After the pilot test, 36 items were finally selected for measurement (for details, Supplementary Table 1 in the online-only Data Supplement, for the use of K-RMET, request to the authors). Each subject was asked to respond to the RMETs in an isolated space, and the photos were presented at a resolution of 425×170 pixels on a 17-inch screen using Inquisit 3.0 (Millisecond Software LLC, Seattle, WA, USA). Participants were asked to look at each set of eyes and choose from four options (1 target, 3 foils) that would best describes what the person in the picture is thinking or feeling. One practice item was provided to help participants become familiar with the assignment, and there was no time limit. The target word was scored as 1 point, and the foil was scored as 0; the total score ranged from 0 to 36 points. As with the original paper, in order to minimize the impact of individual vocabulary on the test, a glossary of mental state terms was provided to each participant during all measurement periods, to be consulted at any time during the test. The retest was conducted in the same way as the first test procedure.

Statistical analysis

Data were analyzed using the Statistical Package for the Social Sciences (SPSS), version 25 for Windows (IBM Corporation, Armonk, NY, USA). To perform test-retest reliability, Intraclass correlation coefficients (ICC) with 95% confidence intervals were calculated based on the criteria proposed by Koo and Li [31], which use a mean-rating (κ=2), absolute-agreement, 2-way random-effects model (ICC estimates: Excellent: 0.9-1; Good: 0.75-0.9; Moderate: 0.5-0.75; Poor: 0-0.5) [31]. To obtain additional agreement, the Bland-Altman approach was employed [32,33]. The Bland-Altman plot was calculated and visualized using blandr [34] in RStudio for Windows version 1.2.1335 (RStudio: Integrated Development for R., RStudio, Inc., Boston, MA, USA). In order to examine the factor structure of the measured data, CFA was performed on the single factor model and the three factor model proposed by Harkness et al. [35], based on established criteria [chi-square (CMIN)/df ratio (CMIN/df)<2 [36], root mean square error of approximation (RMSEA)≤0.06, standardized root mean squared residual (SRMR)≤0.08, comparative fit index (CFI)≥0.95, Tucker-Lewis index (TLI)≥0.95 [37]] using AMOS 25 (IBM Corp., Armonk, NY, USA). All tests were two-tailed and conducted at 5% level of statistical significance.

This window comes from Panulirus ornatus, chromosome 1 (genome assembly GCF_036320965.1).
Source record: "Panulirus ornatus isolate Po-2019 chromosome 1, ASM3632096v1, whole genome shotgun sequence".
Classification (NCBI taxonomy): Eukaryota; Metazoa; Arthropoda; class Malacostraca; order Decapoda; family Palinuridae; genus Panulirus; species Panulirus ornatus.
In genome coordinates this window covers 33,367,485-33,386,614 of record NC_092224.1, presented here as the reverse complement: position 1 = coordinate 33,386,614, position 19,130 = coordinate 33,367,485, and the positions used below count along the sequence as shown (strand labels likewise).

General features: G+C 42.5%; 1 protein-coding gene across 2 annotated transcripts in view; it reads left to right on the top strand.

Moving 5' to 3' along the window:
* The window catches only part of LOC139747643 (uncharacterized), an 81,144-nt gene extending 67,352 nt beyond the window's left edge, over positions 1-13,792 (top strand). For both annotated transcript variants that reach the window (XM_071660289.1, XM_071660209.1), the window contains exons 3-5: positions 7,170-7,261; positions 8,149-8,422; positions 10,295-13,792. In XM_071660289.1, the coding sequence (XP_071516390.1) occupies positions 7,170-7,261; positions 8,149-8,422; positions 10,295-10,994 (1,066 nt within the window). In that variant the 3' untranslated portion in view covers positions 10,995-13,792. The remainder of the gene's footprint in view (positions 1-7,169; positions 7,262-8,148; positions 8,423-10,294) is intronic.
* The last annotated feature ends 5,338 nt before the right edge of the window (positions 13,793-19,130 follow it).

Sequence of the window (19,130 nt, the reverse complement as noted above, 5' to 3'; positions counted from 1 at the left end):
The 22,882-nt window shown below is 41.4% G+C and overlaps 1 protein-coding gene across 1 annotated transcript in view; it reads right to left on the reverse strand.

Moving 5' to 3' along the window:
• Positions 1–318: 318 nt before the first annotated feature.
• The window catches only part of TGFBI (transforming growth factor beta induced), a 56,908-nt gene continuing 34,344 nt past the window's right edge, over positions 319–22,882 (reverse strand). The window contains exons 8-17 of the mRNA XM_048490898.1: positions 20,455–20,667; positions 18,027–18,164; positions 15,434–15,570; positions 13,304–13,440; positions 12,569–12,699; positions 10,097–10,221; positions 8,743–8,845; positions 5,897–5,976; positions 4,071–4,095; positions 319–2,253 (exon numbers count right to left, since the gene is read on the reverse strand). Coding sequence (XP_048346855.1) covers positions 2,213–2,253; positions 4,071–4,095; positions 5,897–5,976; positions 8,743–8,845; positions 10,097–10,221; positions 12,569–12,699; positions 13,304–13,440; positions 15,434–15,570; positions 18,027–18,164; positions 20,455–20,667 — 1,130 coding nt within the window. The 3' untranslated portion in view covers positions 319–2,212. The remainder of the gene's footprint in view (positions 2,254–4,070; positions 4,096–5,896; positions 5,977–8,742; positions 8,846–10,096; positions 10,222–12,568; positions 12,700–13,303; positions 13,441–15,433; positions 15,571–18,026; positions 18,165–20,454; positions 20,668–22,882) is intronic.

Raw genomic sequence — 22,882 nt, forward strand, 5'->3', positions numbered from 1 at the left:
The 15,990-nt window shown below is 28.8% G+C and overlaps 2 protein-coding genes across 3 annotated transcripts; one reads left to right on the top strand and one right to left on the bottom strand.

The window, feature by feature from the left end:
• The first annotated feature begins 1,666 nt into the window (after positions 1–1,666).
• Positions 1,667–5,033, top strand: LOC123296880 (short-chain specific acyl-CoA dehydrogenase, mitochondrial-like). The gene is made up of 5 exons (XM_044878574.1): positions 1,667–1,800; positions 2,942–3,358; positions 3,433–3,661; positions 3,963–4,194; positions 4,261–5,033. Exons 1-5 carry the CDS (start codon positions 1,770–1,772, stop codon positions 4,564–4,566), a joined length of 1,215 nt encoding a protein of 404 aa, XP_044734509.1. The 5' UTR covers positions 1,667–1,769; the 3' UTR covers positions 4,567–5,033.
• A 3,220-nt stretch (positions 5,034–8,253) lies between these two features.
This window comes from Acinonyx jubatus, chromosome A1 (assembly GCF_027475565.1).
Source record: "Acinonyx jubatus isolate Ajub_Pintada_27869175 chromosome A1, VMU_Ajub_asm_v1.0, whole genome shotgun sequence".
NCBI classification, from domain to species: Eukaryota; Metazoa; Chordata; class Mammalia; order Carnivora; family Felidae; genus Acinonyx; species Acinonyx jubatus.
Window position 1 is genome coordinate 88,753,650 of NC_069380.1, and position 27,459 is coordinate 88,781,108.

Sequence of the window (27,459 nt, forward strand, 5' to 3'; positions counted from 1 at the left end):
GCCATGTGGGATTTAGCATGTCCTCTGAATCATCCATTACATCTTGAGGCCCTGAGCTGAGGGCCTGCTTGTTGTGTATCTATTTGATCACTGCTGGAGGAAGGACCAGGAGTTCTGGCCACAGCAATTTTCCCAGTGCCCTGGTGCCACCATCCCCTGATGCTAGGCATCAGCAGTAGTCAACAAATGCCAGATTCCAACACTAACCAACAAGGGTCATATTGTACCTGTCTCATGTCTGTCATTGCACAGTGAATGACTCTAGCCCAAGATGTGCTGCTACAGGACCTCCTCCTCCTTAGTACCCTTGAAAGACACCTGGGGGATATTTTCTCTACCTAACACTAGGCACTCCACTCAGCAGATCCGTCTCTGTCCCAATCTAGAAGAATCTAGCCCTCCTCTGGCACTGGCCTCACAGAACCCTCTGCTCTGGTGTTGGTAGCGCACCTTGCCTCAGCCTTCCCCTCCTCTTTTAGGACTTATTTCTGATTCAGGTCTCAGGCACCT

RESULTS

Task performances

Figure 1 showed the distribution of the total scores of the Korean-translated version of the RMET and K-RMET. The mean scores were 25.65 (SD=3.41) and 26.72 (SD=3.38) for the Korean-translated version of the RMET and K-RMET, respectively. There was no gender difference (mean male=25.46; SD=3.61; mean female=25.82; SD=3.21) in the Korean-translated version of the RMET scores [t(194)=0.74; p=0.463], whereas female subjects (mean=27.24; SD=3.09) had significantly higher scores than male subjects (mean=26.17; SD=3.60) in the K-RMET scores [t(194)=2.24; p=0.027].

Reliability analysis

Internal consistency

Cronbach’s alpha was 0.542 for the Korean-translated version of the RMET and 0.540 for the K-RMET. Additionally, Cronbach’s alpha was not found to be improved by excluding any item to improve alpha value in both the Korean-translated version of the RMET and the K-RMET.

Test-retest reliability

Some of the participants (n=25) were asked to retake the test. In the Korean-translated version of the RMET, the mean score for the test was 26.24 (SD=3.49) and 26.68 (SD=3.57) for the retest. In the K-RMET, the mean score for the test was 26.12 (SD=3.57) and 27.16 (SD=3.69) for the retest. Using two related sample Wilcoxon Signed Ranks tests, there were no significant differences in both the Korean-translated version of the RMET (Z=-0.60, p=0.548) and the K-RMET (Z=-1.87, p=0.062) scores. The ICCs were 0.787 with a 95% CI (0.519, 0.906) for the Korean-translated version of the RMET, and 0.758 with a 95% CI (0.462, 0.892) for the K-RMET. To visualize additional agreement between the test and retest, the Bland-Altman plots were reported in Figure 2. In the Korean-translated version of the RMET, the mean difference (test-retest) was -0.44 with 95% CI ranging from -1.67 to 0.79. The upper limit of agreement was 5.39 with 95% CI ranging from 3.26 to 7.51. The lower limit of agreement was -6.27 with 95% CI ranging from -8.39 to -4.14. In the K-RMET, the mean difference was -1.04 with 95% CI ranging from -2.34 to 0.26. The upper limit of agreement was 5.12 with 95% CI ranging from 2.87 to 7.37. The lower limit of agreement was -7.20 with 95% CI ranging from -9.45 to -4.95.